• Select the Density Output node (which we don't really need for this tutorial) and switch its channel to Color.
  • Connect the output socket of the VecNoise directly to the Color Output, thus bypassing the Multiply node.
  • In the 3ds Max Command Panel, press the "Update Channels" button to refresh the lists.
  • Select "Color" for the Color display.
  • Since the default spacing of the grid is 3.331 and the lines are a bit too short to give us a good idea of the direction of the Velocities, let's change the Display Scale from 0.03 to 0.1.

 

RESULT: We can now see a better gradient of colors representing the direction and magnitude of the Velocity field, and a bit longer lines showing us the same data graphically.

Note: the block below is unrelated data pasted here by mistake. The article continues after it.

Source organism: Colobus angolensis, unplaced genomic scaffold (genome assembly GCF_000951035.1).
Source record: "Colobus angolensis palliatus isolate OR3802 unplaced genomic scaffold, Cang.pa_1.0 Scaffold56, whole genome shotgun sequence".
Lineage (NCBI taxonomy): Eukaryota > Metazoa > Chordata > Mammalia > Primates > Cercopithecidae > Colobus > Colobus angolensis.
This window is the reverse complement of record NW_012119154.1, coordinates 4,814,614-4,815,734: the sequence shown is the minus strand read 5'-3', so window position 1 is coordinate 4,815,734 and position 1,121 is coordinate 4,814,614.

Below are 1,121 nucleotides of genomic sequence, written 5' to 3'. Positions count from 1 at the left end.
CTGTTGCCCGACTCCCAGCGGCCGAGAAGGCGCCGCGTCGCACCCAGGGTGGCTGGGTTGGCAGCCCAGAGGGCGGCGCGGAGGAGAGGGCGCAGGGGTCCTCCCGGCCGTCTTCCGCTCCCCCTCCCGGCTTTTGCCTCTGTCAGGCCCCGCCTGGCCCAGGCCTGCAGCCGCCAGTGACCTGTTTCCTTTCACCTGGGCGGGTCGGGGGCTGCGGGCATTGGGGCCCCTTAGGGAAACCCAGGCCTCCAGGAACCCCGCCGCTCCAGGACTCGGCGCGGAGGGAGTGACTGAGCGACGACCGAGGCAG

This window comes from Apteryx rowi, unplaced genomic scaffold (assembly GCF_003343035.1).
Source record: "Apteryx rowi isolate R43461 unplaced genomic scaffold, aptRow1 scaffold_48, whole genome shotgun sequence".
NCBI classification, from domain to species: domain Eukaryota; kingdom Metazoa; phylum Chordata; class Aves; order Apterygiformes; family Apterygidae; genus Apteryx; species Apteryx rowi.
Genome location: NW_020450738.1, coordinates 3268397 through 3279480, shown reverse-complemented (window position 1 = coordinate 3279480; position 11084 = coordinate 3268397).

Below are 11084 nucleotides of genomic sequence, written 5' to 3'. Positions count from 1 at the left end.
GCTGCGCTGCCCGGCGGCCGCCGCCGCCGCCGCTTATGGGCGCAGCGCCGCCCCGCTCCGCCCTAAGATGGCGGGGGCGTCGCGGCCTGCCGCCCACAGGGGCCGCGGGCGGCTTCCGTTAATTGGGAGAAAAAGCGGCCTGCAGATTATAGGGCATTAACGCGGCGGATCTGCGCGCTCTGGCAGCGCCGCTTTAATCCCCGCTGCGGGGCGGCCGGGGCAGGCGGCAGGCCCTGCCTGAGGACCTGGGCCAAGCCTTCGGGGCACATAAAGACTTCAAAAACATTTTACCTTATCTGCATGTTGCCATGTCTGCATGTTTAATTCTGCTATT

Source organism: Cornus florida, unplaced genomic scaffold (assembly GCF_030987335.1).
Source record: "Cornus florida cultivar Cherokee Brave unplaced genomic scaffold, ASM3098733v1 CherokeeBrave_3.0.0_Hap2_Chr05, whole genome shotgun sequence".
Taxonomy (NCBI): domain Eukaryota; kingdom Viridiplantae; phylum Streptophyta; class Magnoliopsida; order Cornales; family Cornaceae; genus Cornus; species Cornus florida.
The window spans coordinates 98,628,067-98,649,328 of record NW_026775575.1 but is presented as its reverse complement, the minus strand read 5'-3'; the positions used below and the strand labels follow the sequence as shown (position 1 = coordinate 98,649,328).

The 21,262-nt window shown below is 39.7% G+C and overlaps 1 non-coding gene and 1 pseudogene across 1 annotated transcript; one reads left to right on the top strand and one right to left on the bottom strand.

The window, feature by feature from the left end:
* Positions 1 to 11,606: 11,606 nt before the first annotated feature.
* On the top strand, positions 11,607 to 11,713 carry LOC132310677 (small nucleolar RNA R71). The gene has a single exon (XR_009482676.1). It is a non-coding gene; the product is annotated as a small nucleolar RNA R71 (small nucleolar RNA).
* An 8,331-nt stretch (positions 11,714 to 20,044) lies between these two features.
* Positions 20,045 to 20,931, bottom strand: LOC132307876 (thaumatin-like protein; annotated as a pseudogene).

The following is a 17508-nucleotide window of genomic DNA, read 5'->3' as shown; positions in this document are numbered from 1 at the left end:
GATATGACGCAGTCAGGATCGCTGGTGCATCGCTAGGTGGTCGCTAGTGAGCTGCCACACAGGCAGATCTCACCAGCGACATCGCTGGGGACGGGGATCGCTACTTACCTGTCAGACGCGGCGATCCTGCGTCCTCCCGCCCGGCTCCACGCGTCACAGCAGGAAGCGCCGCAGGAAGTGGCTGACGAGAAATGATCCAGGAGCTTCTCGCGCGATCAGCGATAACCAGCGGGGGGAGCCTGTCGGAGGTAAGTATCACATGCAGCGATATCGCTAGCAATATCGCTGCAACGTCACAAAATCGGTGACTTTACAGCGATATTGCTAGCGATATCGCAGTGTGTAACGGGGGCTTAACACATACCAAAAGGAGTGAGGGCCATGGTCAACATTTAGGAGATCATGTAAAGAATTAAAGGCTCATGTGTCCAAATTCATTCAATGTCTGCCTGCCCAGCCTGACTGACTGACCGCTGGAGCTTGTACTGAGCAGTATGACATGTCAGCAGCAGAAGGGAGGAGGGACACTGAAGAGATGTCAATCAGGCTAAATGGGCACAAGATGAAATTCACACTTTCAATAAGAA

Creating The Particle Flow

Now let's add a Particle Flow to affect with our field. 

  • Select "Graph Editors" from the 3ds Max Main Menu, then select "Particle View" (or press 6 on the top keyboard row instead).
  • Drag a "Standard Flow" into the Particle View.
  • Select the "PF Source 001" event and change the "Icon Type" option to "Sphere", "Diameter" to 30, and "Viewport %" to 100.0.
  • Select the Birth operator and change the "Emit Stop" value to 100 and the "Amount" value to 10,000.
  • Select the Rotation operator and change the drop-down list to "Speed Space Follow".
  • Select the Shape operator and reduce the "Size" value to 5.0.
  • Select the Display operator and switch the "Type" drop-down list to "Geometry".
  • Drag a Stoke Field Force operator from the Depot over the Speed operator and release to replace it.
  • Pick the Field Magma from the scene as the "Field Node". Click in the Particle View to deselect, then reselect the Stoke Field Follow operator to update its display.